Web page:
A multiple allele trait is one of at least three different types of a specific gene, but only two of these types are able to exist in a diploid. A diploid is a type of organism or cell that has two sets of chromosomes, with one set typically from the father and the other from the mother.
An allele is a gene alternative on a specific chromosome and in a specific location. In humans, who are diploids, offspring inherit an allele from their mom and another allele from their dad. The organism's phenotype depends on both of these alleles. Phenotype determines what an organism, such as a human, looks like and includes things like hair color, skin color, eye color and other physical characteristics.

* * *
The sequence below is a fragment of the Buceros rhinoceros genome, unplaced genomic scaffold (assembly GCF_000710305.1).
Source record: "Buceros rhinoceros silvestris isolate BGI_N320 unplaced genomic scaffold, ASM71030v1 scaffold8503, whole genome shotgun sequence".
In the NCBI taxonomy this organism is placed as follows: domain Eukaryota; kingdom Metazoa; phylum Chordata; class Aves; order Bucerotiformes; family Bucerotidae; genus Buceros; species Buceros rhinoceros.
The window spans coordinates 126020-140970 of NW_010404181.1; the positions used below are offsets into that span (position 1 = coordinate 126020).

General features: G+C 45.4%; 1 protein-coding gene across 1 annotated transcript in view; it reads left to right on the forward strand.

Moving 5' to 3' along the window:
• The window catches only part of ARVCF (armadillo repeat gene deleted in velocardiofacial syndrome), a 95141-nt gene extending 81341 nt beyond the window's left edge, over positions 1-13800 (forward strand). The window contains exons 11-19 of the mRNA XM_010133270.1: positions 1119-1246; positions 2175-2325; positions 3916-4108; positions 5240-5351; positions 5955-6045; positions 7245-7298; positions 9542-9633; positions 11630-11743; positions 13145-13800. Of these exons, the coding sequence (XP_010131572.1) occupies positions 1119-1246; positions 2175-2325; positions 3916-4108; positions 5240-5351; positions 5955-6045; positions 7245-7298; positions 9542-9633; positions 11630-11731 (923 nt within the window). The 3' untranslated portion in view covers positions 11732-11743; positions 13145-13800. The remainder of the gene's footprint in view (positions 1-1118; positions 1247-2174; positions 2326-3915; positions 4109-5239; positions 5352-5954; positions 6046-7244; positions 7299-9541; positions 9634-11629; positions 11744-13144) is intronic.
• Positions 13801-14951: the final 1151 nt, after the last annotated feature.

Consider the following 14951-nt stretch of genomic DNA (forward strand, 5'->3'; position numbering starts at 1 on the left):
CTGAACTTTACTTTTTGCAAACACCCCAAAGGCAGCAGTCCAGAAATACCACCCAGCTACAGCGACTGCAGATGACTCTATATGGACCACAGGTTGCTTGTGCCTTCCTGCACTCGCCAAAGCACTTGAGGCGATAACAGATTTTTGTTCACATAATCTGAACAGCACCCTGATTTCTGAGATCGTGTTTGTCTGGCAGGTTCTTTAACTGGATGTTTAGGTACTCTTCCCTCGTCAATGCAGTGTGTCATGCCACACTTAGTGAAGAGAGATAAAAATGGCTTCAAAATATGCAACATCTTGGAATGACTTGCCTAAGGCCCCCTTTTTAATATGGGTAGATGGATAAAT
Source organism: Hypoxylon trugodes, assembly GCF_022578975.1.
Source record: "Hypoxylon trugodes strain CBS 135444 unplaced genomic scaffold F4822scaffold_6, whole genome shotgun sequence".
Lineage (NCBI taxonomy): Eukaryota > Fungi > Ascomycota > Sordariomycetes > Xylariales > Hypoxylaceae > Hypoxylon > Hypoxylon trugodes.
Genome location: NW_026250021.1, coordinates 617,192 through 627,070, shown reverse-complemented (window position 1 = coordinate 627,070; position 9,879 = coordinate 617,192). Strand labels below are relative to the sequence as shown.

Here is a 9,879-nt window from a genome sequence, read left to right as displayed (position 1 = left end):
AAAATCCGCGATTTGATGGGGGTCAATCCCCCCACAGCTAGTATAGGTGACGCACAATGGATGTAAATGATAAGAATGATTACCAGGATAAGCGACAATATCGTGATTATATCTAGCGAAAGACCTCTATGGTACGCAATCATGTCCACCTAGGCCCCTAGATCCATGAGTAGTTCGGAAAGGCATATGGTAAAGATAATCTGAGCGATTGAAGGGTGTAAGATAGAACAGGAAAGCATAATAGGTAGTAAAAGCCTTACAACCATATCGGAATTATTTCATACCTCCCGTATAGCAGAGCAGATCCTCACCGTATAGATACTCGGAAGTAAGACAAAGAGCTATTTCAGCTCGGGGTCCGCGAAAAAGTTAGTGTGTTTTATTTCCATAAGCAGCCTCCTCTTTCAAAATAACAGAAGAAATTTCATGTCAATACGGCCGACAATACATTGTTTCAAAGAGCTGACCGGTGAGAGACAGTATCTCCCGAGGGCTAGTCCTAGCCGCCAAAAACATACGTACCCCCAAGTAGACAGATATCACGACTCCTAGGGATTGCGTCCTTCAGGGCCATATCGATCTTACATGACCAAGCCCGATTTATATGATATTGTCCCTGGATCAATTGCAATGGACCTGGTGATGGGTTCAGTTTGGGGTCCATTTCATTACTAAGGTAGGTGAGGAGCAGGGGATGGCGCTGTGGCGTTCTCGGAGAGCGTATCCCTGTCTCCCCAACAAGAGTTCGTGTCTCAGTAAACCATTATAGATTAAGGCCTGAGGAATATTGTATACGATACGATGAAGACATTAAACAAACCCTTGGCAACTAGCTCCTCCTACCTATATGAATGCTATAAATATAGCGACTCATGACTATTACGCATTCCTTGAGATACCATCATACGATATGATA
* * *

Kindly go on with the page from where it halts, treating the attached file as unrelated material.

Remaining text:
Alleles are either recessive or dominant. Dominant alleles are essentially more forceful and produce the same physical characteristic whether its partner allele is different or identical. A recessive allele needs its partner allele to be identical or else the phenotype is not apparent. To put it simply, a dominant allele is very independent and can do the job of producing a phenotype on its own, but a recessive allele needs some help and requires an identical partner to get the job done and produce a phenotype.